A recent report by progressive magazine In These Times gave voice to UPS delivery workers calling upon their company to do more to keep them safe from extreme heat. Representatives for the International Brotherhood of Teamsters, which represents UPS workers, told the publication that even as UPS’s profits have risen over the last several years, it has failed to protect its workers from rising temperatures. With a contract renegotiation on the horizon, union locals have pledged to launch a strike next summer if UPS continues leaving its employees to the mercy of oppressive heat and other abusive conditions.
One of the main problems cited by UPS delivery drivers is the lack of air conditioning in their trucks. Instead of installing AC units, the company has reportedly ramped up its efforts to install surveillance cameras, which “can record audio and video, making some workers feel they’re under constant watch for supposed safety reasons — while their true safety needs are going ignored.” Then there are UPS warehouses, many of which also lack air conditioning or effective ventilation, despite demands that low-paid “package handlers lift heavy boxes at a frantic pace.” As one Chicago-area UPS warehouse worker told In These Times, “We’re severely understaffed. We get paid less than Amazon, $15 an hour.”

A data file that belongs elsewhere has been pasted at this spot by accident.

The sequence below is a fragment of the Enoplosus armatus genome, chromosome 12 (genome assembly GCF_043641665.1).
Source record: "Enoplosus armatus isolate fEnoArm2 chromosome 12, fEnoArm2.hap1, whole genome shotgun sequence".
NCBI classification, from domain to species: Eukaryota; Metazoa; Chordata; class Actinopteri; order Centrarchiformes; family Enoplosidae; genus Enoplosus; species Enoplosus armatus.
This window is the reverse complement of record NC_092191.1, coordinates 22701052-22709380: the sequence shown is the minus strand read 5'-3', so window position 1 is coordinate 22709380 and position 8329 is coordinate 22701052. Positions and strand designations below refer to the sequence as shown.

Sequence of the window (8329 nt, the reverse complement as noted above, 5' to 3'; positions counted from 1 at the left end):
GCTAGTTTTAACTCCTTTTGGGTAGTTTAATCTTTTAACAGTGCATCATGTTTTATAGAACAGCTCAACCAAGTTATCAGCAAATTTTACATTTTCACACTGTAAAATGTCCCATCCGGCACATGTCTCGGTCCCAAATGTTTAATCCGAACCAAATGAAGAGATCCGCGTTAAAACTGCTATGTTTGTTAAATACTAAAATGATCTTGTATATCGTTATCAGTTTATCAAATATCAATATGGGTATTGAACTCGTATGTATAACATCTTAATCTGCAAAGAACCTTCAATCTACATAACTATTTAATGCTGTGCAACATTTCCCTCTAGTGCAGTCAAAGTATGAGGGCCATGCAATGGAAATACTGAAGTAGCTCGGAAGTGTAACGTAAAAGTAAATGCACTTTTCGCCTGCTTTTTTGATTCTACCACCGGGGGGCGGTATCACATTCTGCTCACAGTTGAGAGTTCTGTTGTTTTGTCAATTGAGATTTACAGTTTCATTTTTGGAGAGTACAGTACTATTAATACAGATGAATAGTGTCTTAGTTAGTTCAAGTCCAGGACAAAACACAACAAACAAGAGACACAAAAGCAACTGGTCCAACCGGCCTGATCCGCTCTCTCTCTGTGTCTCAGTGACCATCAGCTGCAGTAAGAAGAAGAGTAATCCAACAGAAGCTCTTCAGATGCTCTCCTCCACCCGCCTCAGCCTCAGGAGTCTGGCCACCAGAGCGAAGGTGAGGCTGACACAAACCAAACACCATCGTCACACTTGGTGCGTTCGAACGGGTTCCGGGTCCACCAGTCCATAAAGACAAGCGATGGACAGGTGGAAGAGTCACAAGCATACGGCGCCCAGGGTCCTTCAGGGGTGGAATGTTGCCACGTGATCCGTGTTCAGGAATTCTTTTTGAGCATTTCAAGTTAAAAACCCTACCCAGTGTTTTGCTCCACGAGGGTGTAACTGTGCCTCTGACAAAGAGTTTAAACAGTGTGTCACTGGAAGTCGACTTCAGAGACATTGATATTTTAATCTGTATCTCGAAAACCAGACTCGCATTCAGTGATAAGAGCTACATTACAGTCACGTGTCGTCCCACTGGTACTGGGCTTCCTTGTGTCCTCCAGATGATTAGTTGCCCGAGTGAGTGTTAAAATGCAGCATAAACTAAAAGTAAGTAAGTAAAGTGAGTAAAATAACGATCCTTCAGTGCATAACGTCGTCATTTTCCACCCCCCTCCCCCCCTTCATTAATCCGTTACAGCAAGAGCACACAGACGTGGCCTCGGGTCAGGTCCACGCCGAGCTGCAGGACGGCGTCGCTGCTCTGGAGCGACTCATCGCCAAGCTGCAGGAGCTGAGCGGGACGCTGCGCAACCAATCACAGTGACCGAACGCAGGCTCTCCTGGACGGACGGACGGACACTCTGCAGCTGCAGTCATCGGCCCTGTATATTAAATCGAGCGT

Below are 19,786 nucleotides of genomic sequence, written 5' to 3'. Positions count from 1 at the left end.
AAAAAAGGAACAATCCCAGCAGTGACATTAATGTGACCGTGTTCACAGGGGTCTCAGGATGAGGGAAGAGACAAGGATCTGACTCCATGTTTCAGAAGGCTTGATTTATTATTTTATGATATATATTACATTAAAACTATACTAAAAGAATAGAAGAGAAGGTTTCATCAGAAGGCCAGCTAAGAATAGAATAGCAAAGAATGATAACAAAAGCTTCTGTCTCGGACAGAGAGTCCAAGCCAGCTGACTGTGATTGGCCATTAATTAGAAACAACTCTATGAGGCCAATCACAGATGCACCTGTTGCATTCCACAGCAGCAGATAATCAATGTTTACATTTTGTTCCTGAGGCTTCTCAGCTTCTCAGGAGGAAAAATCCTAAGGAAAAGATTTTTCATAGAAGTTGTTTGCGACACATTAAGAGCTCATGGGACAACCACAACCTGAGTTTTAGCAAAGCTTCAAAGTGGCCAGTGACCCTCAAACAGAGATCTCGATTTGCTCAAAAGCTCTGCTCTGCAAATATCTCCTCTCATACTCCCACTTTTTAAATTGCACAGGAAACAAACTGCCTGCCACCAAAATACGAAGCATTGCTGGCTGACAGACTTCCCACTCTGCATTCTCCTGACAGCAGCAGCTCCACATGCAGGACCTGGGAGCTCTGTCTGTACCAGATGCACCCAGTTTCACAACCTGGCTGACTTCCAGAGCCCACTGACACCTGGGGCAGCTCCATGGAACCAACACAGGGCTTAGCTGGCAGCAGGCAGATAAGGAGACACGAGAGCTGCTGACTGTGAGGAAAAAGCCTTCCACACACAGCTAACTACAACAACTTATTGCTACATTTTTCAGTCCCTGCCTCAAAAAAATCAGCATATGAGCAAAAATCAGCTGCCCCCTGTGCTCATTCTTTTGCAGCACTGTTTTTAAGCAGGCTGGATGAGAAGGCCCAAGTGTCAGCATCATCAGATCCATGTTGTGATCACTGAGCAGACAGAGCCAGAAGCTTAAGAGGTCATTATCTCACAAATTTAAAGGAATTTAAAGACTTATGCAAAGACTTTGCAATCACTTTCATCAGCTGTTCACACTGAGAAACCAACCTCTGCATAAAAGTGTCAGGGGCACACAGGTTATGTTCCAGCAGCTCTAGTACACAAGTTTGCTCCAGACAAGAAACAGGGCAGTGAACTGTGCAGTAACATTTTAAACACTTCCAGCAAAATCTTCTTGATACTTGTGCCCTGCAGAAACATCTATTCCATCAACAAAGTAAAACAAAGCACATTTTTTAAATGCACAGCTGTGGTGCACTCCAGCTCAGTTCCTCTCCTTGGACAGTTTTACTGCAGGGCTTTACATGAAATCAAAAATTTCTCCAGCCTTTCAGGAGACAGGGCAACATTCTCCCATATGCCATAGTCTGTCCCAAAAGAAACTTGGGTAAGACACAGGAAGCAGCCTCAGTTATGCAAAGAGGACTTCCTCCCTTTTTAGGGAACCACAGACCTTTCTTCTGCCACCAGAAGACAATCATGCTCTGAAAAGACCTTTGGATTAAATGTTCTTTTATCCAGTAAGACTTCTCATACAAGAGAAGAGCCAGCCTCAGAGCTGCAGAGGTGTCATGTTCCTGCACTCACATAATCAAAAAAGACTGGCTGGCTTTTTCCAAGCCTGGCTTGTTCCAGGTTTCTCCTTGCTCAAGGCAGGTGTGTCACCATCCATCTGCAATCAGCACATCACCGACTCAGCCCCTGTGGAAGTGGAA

Some workers describe being forced into overtime even after working five 12-hour days a week. “Once I worked 52 hours in five days and they threatened to write me up,” a Philadelphia driver told in These Times. “It’s only federal law that stops them from doing more.”
The president of the Teamsters reportedly hinted that the union might resort to a strike if UPS does not meet its demands during contract renegotiations this year, describing his plans to turn the union into “ more dynamic, more militant organization” that will “take on the fights.” A Philadelphia Teamsters official told In These Times that while workers hope not to have to strike, “if the company is unwilling to address these issues, we will be forced to put them on the street.”
More information on the conditions faced by UPS delivery and warehouse workers, including excessive heat, is available via In These Times.